Wednesday, April 30, 2008

Daily Report

• According to the Terre Haute Tribune-Star, a faulty flange resulted in synthetic gas exploding and killing two workers Monday at SG Solutions, a coal gasification plant north of Terre Haute, Indiana. (See item 1)

• The Associated Press reports several Web sites of Radio Free Europe have been attacked. The assault began Saturday and continues in the form of a denial-of-service attack that floods servers with fake traffic so legitimate visitors cannot get through, the network said, suggesting the Belarus government could be responsible. (See item 31)

Information Technology

30. April 29, IDG News Service – (International) Microsoft botnet-hunting tool helps bust hackers. Botnet fighters have another tool in their arsenal, thanks to Microsoft. The software vendor is giving law enforcers access to a special tool that keeps tabs on botnets, using data compiled from the 450 million computer users who have installed the Malicious Software Removal tool that ships with Windows. Although Microsoft is reluctant to give out details on its botnet buster – the company said that even revealing its name could give cyber criminals a clue on how to thwart it – company executives discussed it at a closed door conference held for law enforcement professionals Monday. The tool includes data and software that helps law enforcers get a better picture of the data being provided by Microsoft’s users, said an attorney with Microsoft’s World Wide Internet Safety Programs. “I think of it ... as botnet intelligence,” he said. Microsoft security experts analyze samples of malicious code to capture a snapshot of what is happening on the botnet network, which can then be used by law enforcers, he said. Botnets have been on Microsoft’s radar for about four years, ever since the company identified them as a significant emerging threat. In fact, the software vendor has held seven closed-door botnet conferences for law enforcement officials over the years, including an inaugural event in Lyon, France, hosted by Interpol, the Microsoft attorney said. Microsoft had not previously talked about its botnet tool, but it turns out that it was used by police in Canada to make a high-profile bust earlier this year. Source:

31. April 28, Associated Press – (International) Radio Free Europe says it’s under attack. Several Web sites of the U.S.-funded Radio Free Europe/Radio Liberty have been attacked, the broadcaster said Monday, suggesting the Belarus government could be responsible. In the form of a denial-of-service attack that floods servers with fake traffic so legitimate visitors cannot get through, the assault began Saturday and continues, the network said in a statement. The broadcaster said it is trying to restore its Web sites. The attack is aimed mainly the site of Radio Free Europe’s Belarus service, but Web sites serving Iran, Russia, Azerbaijan, Tajikistan, Kosovo, Macedonia, Bosnia, and Croatia also have been affected. The network’s president compared the attack to communist countries jamming U.S.-backed broadcasts during the Cold War. “Dictators are still trying to prevent the kind of unfiltered news and information that (Radio Free Europe) provides from reaching their people,” he said. “They did not succeed in the last century and they will not succeed now.” Radio Free Europe/Radio Liberty is a private, nonprofit corporation that receives funding from the U.S. government. The head of the radio’s Belarus service said the attack began on the 22nd anniversary of the Chernobyl nuclear catastrophe in Ukraine. He said a similar attack took place the same day one year ago but lasted only hours and did not hit services in other languages. Source:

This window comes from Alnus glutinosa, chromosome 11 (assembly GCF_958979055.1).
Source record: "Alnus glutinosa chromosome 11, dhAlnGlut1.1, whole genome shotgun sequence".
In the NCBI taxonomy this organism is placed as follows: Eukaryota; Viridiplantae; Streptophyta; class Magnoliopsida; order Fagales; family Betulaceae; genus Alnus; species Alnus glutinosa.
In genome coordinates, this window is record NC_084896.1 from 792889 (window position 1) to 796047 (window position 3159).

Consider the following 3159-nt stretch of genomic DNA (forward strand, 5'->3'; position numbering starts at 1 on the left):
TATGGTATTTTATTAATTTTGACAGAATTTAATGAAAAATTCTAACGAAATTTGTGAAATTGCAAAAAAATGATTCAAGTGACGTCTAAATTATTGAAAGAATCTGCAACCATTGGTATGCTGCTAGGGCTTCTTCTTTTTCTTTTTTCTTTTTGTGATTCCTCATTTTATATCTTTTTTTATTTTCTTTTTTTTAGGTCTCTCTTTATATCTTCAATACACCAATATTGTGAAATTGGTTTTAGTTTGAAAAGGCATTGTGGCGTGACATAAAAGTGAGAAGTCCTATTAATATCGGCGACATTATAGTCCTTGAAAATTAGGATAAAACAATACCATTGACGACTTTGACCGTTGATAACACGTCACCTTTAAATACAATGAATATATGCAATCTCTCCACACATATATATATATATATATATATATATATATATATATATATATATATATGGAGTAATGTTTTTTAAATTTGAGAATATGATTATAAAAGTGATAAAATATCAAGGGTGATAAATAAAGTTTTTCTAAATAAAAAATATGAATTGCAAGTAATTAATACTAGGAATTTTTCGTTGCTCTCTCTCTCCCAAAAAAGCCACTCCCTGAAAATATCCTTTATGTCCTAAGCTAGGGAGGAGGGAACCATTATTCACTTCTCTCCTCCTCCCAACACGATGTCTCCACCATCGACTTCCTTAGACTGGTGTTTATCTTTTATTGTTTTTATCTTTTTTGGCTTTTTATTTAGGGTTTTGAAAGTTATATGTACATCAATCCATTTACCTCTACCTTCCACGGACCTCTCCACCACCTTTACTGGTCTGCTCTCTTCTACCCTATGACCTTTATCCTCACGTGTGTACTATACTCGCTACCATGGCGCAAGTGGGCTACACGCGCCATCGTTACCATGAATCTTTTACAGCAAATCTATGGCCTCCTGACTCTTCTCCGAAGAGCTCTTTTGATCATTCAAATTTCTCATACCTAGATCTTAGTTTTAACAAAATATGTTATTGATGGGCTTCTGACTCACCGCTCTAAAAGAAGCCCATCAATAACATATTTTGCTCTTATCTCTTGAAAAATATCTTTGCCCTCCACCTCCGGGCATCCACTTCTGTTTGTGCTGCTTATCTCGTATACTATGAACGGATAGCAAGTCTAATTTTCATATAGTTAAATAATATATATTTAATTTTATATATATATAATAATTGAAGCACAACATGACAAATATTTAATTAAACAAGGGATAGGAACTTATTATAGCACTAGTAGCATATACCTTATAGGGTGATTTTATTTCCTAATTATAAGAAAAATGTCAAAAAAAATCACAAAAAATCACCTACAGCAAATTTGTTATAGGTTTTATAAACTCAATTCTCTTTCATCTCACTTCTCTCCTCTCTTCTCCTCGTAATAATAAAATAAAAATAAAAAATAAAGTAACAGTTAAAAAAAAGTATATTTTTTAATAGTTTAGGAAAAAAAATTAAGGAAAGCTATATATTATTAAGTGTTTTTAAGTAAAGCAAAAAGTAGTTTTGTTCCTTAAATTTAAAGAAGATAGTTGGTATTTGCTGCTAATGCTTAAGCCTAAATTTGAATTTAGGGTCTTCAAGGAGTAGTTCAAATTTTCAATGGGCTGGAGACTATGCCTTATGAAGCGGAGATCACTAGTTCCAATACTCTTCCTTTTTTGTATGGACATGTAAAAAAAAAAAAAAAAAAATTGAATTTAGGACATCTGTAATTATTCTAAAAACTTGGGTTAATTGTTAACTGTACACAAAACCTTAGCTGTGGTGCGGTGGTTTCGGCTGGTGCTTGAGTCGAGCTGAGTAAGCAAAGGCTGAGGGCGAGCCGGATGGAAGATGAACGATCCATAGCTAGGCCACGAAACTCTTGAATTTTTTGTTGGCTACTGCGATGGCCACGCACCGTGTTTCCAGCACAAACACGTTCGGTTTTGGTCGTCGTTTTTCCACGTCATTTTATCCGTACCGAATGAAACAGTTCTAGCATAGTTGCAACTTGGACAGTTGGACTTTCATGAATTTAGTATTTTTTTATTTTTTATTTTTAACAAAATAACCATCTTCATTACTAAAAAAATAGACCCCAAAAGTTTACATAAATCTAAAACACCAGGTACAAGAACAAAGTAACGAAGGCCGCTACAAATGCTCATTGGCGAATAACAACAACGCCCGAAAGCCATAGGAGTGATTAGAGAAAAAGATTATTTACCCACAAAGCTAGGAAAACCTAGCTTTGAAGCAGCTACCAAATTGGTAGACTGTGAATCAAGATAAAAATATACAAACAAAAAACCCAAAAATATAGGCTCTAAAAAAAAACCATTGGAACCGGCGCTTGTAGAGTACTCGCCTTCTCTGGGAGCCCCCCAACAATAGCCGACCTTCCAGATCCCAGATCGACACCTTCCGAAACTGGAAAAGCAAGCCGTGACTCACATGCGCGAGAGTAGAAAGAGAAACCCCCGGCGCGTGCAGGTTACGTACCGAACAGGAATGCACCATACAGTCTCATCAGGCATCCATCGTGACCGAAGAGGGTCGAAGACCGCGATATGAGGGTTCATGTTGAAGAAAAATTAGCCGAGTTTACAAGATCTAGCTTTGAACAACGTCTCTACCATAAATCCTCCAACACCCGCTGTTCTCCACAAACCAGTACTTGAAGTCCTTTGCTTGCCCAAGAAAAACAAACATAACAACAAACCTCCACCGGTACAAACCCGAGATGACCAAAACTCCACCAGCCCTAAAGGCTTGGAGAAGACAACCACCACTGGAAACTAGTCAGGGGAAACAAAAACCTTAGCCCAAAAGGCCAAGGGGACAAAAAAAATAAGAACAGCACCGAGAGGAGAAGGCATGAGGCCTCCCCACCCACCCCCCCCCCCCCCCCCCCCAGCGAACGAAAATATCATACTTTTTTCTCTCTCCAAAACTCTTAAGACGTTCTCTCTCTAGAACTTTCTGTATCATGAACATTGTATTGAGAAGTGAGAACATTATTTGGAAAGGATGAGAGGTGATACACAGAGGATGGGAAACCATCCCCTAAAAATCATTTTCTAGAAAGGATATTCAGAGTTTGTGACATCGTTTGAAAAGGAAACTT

32. April 28, Dark Reading – (International) ‘Long-Term’ phishing attack underway. The notorious Rock Phish gang has added a new twist to its phishing exploits that does not require its victim to visit a malicious Website – instead, it just loads a malicious keylogging Trojan onto the victim’s machine that steals information or credentials. Both Trend Microand F-Secure over the past few days spotted new iterations of the attack, which was first reported by RSA last week. The latest tack is phishing emails posing as Comerica Bank and Colonial Bank that ask banking customers to renew their digital certificates. When they click on the link for more information on the phony renewal process, it downloads the nasty Trojan onto their desktops. “In a way, it’s so blatant that it reminds me of the worms of ‘04 and ‘05… such as Bagel. They would come via email, and you’d receive an executable file” in them, said a threat research project manager for Trend Micro. The danger of the so-called Zeus Trojan is that it can execute what he calls a “long-term” phishing attack on the victim. “It can stay there and log credentials, personal information, and steal personal information. Basically anything you type,” he says. The version Trend has been studying has the ability to receive downloaded updates to itself, he says. “So now the phishers don’t need to ask for passwords anymore, they can just take them.” Source:

Communications Sector

33. April 28, Dark Reading – (National) Wireless vulnerabilities present enterprise-wide threats, expert says. Wireless vulnerabilities in corporate environments are creating as great a threat now as the Internet did in its early days, the CEO of AirPatrol said Monday at the Computer Security Institute’s CSI CX conference, which is being held concurrently with Interop in Las Vegas, adding that “the rapid growth of wireless networking has increased the threat.” In an effort to save money and reduce infrastructure, many companies are moving toward a wireless infrastructure, which puts their networks at a greater risk than ever, he said, adding that “many of the old vulnerabilities that existed in the wireless environment still have not been resolved.” Source: